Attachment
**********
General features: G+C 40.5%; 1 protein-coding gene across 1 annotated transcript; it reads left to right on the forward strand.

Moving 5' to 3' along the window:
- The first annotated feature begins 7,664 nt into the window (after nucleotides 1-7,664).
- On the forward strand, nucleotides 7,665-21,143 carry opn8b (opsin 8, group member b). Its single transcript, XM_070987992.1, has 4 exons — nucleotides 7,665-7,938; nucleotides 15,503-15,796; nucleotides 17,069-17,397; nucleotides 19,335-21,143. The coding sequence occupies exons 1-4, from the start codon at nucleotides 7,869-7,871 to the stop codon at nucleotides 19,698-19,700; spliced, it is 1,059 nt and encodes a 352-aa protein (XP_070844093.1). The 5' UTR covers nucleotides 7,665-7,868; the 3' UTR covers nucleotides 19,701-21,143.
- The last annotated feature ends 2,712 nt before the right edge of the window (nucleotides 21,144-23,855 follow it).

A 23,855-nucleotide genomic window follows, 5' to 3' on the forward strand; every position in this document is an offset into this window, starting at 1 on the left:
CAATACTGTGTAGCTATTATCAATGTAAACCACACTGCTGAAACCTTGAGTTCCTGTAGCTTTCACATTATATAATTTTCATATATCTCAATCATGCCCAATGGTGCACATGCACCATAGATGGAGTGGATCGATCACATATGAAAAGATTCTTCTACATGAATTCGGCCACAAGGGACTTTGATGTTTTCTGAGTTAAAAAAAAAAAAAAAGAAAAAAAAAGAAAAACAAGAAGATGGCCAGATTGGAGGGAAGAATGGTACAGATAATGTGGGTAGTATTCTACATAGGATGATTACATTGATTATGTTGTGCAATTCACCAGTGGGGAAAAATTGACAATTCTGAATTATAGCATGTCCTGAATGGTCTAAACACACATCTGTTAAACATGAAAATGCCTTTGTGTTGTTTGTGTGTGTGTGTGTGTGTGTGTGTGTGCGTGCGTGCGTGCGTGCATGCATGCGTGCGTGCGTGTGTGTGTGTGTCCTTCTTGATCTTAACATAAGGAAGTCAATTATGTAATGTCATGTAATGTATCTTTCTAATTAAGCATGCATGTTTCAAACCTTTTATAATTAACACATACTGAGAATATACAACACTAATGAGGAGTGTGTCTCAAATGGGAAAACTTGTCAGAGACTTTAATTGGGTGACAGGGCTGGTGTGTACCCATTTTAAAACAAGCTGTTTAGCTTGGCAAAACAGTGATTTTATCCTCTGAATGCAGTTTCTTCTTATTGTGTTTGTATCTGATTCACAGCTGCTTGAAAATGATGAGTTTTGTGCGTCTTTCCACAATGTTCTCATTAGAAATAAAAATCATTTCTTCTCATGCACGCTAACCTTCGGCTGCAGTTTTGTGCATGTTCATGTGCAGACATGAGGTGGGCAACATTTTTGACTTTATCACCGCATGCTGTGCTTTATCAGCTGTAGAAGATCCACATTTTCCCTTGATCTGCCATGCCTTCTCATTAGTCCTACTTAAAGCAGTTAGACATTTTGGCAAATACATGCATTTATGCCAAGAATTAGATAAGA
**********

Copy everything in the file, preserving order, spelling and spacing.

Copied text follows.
General features: G+C 40.5%; 1 protein-coding gene across 1 annotated transcript; it reads left to right on the forward strand.

Moving 5' to 3' along the window:
- The first annotated feature begins 7,664 nt into the window (after nucleotides 1-7,664).
- On the forward strand, nucleotides 7,665-21,143 carry opn8b (opsin 8, group member b). Its single transcript, XM_070987992.1, has 4 exons — nucleotides 7,665-7,938; nucleotides 15,503-15,796; nucleotides 17,069-17,397; nucleotides 19,335-21,143. The coding sequence occupies exons 1-4, from the start codon at nucleotides 7,869-7,871 to the stop codon at nucleotides 19,698-19,700; spliced, it is 1,059 nt and encodes a 352-aa protein (XP_070844093.1). The 5' UTR covers nucleotides 7,665-7,868; the 3' UTR covers nucleotides 19,701-21,143.
- The last annotated feature ends 2,712 nt before the right edge of the window (nucleotides 21,144-23,855 follow it).

A 23,855-nucleotide genomic window follows, 5' to 3' on the forward strand; every position in this document is an offset into this window, starting at 1 on the left:
CAATACTGTGTAGCTATTATCAATGTAAACCACACTGCTGAAACCTTGAGTTCCTGTAGCTTTCACATTATATAATTTTCATATATCTCAATCATGCCCAATGGTGCACATGCACCATAGATGGAGTGGATCGATCACATATGAAAAGATTCTTCTACATGAATTCGGCCACAAGGGACTTTGATGTTTTCTGAGTTAAAAAAAAAAAAAAAGAAAAAAAAAGAAAAACAAGAAGATGGCCAGATTGGAGGGAAGAATGGTACAGATAATGTGGGTAGTATTCTACATAGGATGATTACATTGATTATGTTGTGCAATTCACCAGTGGGGAAAAATTGACAATTCTGAATTATAGCATGTCCTGAATGGTCTAAACACACATCTGTTAAACATGAAAATGCCTTTGTGTTGTTTGTGTGTGTGTGTGTGTGTGTGTGTGTGCGTGCGTGCGTGCGTGCATGCATGCGTGCGTGCGTGTGTGTGTGTGTCCTTCTTGATCTTAACATAAGGAAGTCAATTATGTAATGTCATGTAATGTATCTTTCTAATTAAGCATGCATGTTTCAAACCTTTTATAATTAACACATACTGAGAATATACAACACTAATGAGGAGTGTGTCTCAAATGGGAAAACTTGTCAGAGACTTTAATTGGGTGACAGGGCTGGTGTGTACCCATTTTAAAACAAGCTGTTTAGCTTGGCAAAACAGTGATTTTATCCTCTGAATGCAGTTTCTTCTTATTGTGTTTGTATCTGATTCACAGCTGCTTGAAAATGATGAGTTTTGTGCGTCTTTCCACAATGTTCTCATTAGAAATAAAAATCATTTCTTCTCATGCACGCTAACCTTCGGCTGCAGTTTTGTGCATGTTCATGTGCAGACATGAGGTGGGCAACATTTTTGACTTTATCACCGCATGCTGTGCTTTATCAGCTGTAGAAGATCCACATTTTCCCTTGATCTGCCATGCCTTCTCATTAGTCCTACTTAAAGCAGTTAGACATTTTGGCAAATACATGCATTTATGCCAAGAATTAGATAAGA